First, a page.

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St. Gregory, Weare, Somerset


The church of St. Gregory is a building of local stone, in the Perpendicular style, erected in the time of Henry VII. consisting of chancel, nave, aisle, south porch, vestry, a fine embattled western tower with a pierced parapet and four pinnacles, and containing 6 fine-toned bells: on the exterior of the tower are two canopied niches: in the sanctuary is a brass with the effigy of a merchant with a gypcière attached to his girdle, and an inscription to John Bedbere, c. 1500: the font is Norman: there are fragments of ancient stained glass in one of the windows, one: of which bears the initials J.B.; and another the five wounds; a third, the chalice and wafer; and the last a crown with the monogram "I.H.S.": in the churchyard is an ancient cross, raised on a base of four steps, the total height being about 10 feet: the church was restored and a north aisle added in 1846, at a cost of £800, and in 1886 a new organ, erected at a cost of £250: during the restoration in 1901 the removal of the plaster from the walls of the sanctuary brought to light an ancient aumbry and piscina, and on the west side of the chancel arch a doorway was found to the staircase leading to the rood-loft: there are sittings for 200 persons.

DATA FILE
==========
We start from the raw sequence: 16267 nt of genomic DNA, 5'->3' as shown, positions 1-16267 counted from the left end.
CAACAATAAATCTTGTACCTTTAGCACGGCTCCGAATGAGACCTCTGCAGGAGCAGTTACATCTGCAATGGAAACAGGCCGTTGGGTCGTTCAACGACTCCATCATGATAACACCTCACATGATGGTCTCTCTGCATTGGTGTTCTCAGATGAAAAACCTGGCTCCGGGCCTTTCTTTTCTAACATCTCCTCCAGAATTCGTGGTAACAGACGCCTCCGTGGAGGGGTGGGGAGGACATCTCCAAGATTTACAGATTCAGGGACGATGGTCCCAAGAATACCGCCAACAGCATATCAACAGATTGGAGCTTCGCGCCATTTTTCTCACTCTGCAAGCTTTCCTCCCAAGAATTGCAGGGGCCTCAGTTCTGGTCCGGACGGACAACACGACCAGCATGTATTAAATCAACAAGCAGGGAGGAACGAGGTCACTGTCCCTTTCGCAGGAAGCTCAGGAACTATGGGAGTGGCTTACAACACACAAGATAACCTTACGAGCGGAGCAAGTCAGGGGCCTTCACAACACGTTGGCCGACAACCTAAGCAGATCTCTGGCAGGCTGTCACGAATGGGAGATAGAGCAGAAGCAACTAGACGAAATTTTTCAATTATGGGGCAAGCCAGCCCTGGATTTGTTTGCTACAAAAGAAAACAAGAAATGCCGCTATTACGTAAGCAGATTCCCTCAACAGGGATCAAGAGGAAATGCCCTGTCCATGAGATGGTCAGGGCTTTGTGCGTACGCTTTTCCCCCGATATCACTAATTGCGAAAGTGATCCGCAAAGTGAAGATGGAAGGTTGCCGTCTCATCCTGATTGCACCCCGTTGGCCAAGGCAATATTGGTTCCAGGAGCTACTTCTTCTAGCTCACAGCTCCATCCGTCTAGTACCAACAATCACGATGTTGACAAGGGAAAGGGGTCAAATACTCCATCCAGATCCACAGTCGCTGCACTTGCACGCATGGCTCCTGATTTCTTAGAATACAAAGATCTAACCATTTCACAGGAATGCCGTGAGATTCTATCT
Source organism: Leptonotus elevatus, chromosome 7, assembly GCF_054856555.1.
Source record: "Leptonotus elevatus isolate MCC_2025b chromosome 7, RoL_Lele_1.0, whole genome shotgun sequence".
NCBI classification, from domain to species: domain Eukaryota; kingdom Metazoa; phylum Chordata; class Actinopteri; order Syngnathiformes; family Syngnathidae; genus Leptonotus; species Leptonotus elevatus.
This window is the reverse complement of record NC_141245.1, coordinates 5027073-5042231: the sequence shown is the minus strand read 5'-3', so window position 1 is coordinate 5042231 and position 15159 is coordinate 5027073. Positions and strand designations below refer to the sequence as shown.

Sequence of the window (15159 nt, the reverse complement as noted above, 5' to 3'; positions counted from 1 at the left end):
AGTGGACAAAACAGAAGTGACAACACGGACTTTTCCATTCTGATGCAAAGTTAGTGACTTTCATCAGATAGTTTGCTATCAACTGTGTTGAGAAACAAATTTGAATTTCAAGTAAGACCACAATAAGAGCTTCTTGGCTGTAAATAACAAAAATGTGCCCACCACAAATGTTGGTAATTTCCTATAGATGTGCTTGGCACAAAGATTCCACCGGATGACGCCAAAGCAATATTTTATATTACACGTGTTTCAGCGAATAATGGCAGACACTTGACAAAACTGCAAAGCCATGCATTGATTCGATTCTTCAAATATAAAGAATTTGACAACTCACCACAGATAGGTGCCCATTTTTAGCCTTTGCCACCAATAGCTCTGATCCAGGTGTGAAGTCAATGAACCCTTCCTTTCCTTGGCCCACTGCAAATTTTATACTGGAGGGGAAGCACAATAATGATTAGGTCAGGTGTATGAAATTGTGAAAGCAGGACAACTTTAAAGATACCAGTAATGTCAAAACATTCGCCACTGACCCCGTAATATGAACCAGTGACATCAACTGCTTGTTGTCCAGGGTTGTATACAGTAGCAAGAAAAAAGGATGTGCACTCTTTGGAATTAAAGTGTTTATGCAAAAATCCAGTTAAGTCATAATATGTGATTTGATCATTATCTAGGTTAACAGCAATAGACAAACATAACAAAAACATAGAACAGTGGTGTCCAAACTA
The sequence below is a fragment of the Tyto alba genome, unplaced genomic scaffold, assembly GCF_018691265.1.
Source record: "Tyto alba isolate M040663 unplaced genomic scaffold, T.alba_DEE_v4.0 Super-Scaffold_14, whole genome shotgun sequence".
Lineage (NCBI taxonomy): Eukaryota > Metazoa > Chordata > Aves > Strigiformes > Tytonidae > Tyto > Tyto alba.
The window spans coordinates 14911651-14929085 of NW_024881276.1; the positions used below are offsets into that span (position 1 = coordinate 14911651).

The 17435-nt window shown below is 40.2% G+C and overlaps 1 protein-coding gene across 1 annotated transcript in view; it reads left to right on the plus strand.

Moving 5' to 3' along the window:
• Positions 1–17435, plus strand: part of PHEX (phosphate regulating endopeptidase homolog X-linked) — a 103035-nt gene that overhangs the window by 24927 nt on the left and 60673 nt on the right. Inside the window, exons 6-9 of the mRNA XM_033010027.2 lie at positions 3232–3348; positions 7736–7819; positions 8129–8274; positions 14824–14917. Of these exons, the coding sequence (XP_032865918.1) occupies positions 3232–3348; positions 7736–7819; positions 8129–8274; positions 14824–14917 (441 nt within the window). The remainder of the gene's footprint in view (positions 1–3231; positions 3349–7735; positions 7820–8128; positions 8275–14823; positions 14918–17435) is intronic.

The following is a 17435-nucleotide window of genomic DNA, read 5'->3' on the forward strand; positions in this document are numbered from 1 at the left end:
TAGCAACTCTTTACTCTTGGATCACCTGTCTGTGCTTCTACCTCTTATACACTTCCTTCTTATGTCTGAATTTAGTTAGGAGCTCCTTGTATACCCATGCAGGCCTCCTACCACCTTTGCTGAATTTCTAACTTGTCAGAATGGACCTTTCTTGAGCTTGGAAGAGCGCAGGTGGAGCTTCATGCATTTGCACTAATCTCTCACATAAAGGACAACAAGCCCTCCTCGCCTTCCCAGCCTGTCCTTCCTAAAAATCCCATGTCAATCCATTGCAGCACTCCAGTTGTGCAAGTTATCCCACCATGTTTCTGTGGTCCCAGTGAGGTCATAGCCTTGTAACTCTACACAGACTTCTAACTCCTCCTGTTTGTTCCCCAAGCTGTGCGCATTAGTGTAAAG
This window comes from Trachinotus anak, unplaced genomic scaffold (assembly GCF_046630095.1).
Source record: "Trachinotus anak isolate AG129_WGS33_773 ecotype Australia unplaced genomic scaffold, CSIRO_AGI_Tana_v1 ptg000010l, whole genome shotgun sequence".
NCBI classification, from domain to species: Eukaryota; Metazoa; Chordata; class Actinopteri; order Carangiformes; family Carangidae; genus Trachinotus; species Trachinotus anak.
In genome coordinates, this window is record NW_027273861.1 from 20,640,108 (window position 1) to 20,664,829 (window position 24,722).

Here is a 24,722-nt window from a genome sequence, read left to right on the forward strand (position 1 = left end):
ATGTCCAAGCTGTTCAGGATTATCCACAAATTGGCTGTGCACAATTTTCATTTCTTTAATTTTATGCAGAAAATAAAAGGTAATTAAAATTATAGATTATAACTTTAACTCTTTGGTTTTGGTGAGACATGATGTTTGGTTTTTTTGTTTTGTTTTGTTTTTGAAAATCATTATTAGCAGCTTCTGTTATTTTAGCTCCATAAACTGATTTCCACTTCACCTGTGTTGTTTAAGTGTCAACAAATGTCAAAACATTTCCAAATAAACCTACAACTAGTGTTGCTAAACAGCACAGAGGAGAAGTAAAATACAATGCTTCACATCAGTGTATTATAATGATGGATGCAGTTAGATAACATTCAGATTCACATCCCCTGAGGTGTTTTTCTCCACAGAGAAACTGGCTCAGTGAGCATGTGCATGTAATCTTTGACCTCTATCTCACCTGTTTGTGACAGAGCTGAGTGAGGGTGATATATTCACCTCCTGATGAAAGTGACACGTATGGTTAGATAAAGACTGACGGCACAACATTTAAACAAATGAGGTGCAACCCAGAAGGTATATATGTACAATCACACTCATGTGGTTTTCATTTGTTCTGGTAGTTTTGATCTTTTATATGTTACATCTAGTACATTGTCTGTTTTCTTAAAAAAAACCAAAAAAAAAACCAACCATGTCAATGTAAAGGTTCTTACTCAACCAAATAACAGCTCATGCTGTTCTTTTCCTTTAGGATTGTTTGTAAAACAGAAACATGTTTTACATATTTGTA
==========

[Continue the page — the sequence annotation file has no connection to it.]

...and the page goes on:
St. Gregory, WeareNave of St. Gregory, Weare

Church Records

The register dates from the year 1637 and a list of vicars is kept, dating from 1309.

St. Gregory

Denomination:Church of England
Diocese:Bath & Wells